Hope for Jersey Shore’s 2020 economy as a driving destination
Summer at the Jersey Shore, and particularly in Atlantic City, could be salvaged because it’s a driving destination accessible to one-third of the nation’s population – but only if nonessential businesses get state permission to reopen soon, panelists on a Stockton University webinar said Wednesday.
Participants in the 12th annual Jersey Shorecast, sponsored by Stockton’s Lloyd D. Levenson Institute for Gaming, Hospitality and Tourism, said that while decision on a reopening date and coronavirus-related restrictions are out of local hands, the industry will play a big role in marketing that steps are taken to ensure a safe visit.
Larry Sieg, director of communications and marketing for the Casino Reinvestment Development Authority, said CRDA has long tried to message that Atlantic City is clean and safe and now must add healthy to its pitch.
“I think the question is when is the season going to begin. That’s number one. And then we can determine what it’s going to look like,” Sieg said. “Right now that’s very difficult because the season could be fall, which is going to be a completely different message than it would be for summer.”
Michael Busler, a professor of business studies and finance at Stockton, said he expects the economy will spring back fairly strongly by late summer but that he’s particularly concerned about Shore small businesses that have already missed out on Easter and the spring shoulder season.
“We have got to get this economy opened literally now,” Busler said.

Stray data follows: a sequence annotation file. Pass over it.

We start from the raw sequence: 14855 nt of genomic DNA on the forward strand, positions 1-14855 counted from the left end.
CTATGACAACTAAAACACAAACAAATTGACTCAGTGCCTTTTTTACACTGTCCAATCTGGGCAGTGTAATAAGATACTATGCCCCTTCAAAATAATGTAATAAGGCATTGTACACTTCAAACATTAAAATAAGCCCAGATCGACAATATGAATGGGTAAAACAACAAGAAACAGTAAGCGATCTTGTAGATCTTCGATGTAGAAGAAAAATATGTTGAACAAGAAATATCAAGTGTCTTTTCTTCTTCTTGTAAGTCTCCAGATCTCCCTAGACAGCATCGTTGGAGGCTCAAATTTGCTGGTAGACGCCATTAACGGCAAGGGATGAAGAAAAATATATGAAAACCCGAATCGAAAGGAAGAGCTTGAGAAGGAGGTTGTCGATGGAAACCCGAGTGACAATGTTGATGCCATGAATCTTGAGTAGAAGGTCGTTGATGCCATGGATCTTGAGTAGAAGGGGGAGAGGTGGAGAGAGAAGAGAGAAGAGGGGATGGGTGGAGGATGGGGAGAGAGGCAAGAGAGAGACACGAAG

Busler thinks Gov. Phil Murphy should allow businesses in Atlantic and Cape May counties to reopen starting May 15, a week from Friday, so they can gear up by Memorial Day weekend. He said that virus infections in South Jersey aren’t nearly as prevalent as in North Jersey and that businesses will close permanently if they’re closed until late June or July.
“I have a feeling this will drag in to some time in the middle of June before they allow everything to open. That will be disastrous, especially for small businesses,” Busler said.
Atlantic and Cape May counties have the smallest concentrations of confirmed cases in New Jersey – one for every 212 residents in Atlantic and one for every 243 in Cape May. Statewide, there’s one case confirmed for every 67 residents.
Sieg noted that Atlantic City’s main feeder markets – New York, Philadelphia and North Jersey – include some of the regions hardest-hit by coronavirus.
Lori Pepenella, chief executive officer for the Southern Ocean County Chamber of Commerce that represents the Long Beach Island area, said the hospitality industry must use technology to make people comfortable about how lodging, dining and shopping will work and the steps taken to keep them safe.
“Access to information for both the small businesses and consumer is going to be key to this season,” Pepenella said. “Everyone has a lot of very important, very individual questions and concerns.”
A number of speakers thought Atlantic City and the Jersey Shore are well-positioned to attract tourists who are itching to get out of their house and limited in how far they’re willing or able to travel on planes.
“Our local economy will benefit when it opens from pent-up demand because we do have that drive-in market and we’ll be able to benefit from a day trip or an opportunity to visit the beach and the boardwalk,” said Donna Albano, an associate professor of hospitality and tourism management studies.
“The beach is our greatest asset,” said Michael Chait, president of the Greater Atlantic City Chamber of Commerce. “What are going to be the restrictions of social distancing associated with that? Because the weather is going to break and people are going to be on the beach, and they’re going to want to come in the ocean, and we’re going to be ready for them.”
Michael Tidwell, director of sales and marketing for the Seaview, a Dolce Hotel in Galloway, said it’s too soon to know what the year will be like and what would happen if a second wave of coronavirus comes.
“It’s such a fluid situation. We’re still talking to clients about now fall events,” Tidwell said. “Another perspective for Seaview is we do so many weddings, and think about a December wedding with 150 people and maybe only a hundred people will be allowed to gather in once place at that time.”
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